Geeks of Doom: I mean you wrote The Crow, which is based on a comic, and youâ€™ve worked in horror for years. Was it just getting over the perception of comic books?
David J. Schow: Oh definitely.
Geeks of Doom: The Tales For A HalloweeNight books remind me of Tales from the Crypt, which helped get me into horror when I was a kid.
David J. Schow: I wrote for that TV show. Those were also based on comics. Ironically there were stories of mine that were adapted to comics for different things, usually one shots. And James Oâ€™Barr, who did The Crow, adapted a short story of mine long before we met. So luck of the draw there.
Geeks of Doom: Whatâ€™s it like working with John Carpenter? Had you collaborated at all before?
David J. Schow: Well, working at Storm King, John approves everything at Storm King and he has control and veto power over everything that goes into the books. We usually do these big group signings at Golden Apple Comics in LA, in Hollywood every year and weâ€™re gearing up for number four I think the first week of November. But Iâ€™ve known John a long time. I first met John at the press party for The Fog, met Jamie Lee, met John and ended up having sushi with Martine Beswick.
Geeks of Doom: I ask this to all the comic writers I speak with: What is the relationship like between writer and artist? Is it collaborative? Whatâ€™s your process?
David J. Schow: Usually on a Tales For A HalloweeNight Iâ€™d send the script in and I wouldnâ€™t know what it was going to look like until I saw the final issue. On The Standoff, which we just started, it is incredibly collaborative. There have to 400-500 emails between me and the artists. They ask me, what does this guy look like, how tall is he, whatâ€™s his background, where was he born, and Iâ€™ll do character sheets for everybody. Then we vet the finished versions of the comics to the point where Iâ€™ll say â€˜No, the sound effects are wrong for this guy, and he should be better litâ€™ and they go and do all the changes and Janice [Chiang] does all the lettering changes. We did lettering changes on The Standoff #4 the day before it was turned in because I thought the shotgun noises were wrong, so she changed them. With The Standoff, which is much more my baby and my show, itâ€™s a lot more collaborative. Itâ€™s drawn by a guy named Andres Esparza and colored by a guy named Sergio Martinez. Theyâ€™ve done a super job, Iâ€™m in touch with them a lot. I met Sergio in San Diego and Iâ€™ll meet Andres when we get together when The Standoff is in a collected book. That will force Bradstreet to do another cover for me.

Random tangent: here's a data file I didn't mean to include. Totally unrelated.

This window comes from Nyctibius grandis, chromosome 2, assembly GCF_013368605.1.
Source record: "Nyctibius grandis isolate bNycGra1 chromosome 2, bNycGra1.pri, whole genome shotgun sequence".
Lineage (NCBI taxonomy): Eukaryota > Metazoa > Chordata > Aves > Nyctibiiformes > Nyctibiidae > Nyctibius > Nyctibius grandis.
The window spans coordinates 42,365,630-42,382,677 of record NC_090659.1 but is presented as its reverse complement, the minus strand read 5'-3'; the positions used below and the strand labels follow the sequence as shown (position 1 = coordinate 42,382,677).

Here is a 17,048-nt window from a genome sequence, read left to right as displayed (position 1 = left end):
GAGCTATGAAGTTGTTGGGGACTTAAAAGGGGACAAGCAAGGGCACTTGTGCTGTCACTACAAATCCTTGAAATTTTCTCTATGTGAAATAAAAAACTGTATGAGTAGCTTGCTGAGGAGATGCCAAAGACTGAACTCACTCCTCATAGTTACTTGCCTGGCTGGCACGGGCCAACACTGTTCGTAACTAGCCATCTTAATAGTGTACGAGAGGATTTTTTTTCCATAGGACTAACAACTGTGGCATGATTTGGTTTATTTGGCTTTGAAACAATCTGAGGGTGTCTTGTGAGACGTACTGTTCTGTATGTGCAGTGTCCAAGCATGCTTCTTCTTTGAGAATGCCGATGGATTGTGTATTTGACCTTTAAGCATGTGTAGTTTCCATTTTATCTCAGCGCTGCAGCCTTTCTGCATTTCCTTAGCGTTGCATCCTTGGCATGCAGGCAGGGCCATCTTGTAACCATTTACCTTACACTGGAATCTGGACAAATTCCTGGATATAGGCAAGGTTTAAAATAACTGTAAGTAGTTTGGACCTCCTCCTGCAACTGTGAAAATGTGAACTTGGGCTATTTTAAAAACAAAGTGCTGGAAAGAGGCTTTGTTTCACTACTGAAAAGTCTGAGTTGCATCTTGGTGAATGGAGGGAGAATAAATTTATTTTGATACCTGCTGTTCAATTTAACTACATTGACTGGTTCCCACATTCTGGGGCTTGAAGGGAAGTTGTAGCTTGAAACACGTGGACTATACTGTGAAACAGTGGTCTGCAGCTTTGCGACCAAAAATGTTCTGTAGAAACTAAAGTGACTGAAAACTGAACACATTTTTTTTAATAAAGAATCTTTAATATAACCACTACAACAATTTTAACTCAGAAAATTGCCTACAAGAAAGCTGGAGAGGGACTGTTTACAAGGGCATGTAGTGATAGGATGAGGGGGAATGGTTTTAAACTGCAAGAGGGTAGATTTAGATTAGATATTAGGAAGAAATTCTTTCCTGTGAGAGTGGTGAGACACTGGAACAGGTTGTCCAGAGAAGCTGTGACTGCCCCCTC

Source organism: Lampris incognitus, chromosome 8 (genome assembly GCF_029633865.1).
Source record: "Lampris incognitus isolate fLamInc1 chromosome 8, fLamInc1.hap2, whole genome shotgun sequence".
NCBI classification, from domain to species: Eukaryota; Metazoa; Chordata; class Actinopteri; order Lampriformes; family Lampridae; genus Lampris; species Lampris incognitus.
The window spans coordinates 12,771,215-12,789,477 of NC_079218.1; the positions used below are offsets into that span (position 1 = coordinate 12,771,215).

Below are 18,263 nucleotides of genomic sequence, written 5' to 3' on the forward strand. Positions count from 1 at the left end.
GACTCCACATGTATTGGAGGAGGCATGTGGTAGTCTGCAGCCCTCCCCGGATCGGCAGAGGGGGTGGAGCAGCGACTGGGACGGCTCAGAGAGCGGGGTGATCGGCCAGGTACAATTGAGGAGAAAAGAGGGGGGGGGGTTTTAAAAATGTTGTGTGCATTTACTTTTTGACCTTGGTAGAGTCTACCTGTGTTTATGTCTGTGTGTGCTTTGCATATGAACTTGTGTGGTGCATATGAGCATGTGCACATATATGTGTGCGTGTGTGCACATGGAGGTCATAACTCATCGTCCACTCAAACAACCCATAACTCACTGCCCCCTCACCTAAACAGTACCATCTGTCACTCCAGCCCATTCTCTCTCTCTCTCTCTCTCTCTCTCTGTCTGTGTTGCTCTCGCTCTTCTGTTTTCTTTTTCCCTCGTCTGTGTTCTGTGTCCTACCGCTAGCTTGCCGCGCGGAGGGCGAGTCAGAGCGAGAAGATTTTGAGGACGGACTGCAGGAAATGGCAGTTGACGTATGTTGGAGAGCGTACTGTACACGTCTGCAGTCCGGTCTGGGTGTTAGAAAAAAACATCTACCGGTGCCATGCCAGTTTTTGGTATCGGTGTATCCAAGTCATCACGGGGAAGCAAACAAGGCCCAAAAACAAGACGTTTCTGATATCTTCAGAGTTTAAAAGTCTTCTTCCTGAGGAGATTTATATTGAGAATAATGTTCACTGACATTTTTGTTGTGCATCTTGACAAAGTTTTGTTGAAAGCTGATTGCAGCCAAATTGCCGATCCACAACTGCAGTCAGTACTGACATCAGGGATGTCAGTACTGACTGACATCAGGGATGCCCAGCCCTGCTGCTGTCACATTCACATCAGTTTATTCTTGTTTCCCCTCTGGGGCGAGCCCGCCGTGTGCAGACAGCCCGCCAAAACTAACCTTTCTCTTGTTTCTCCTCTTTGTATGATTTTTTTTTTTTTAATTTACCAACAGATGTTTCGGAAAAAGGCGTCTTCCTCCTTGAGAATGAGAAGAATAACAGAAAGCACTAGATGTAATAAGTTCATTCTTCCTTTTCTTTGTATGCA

David J. Schow was yet another super cool member of the Storm King family I was privileged to meet at NYCC earlier this month. After the interview, we sat and talked about his initial vision for Texas Chainsaw Part III and the never-ending sequels and remakes in that franchise. You can buy issues 1 – 3 of The Standoff as well as all four issues of Tales For A HalloweeNight now, some are available with autographed cover. Go to Storm King’s site and click the tab for â€œofficial store.â€ And check out the trailers here below for more from Storm King Comics.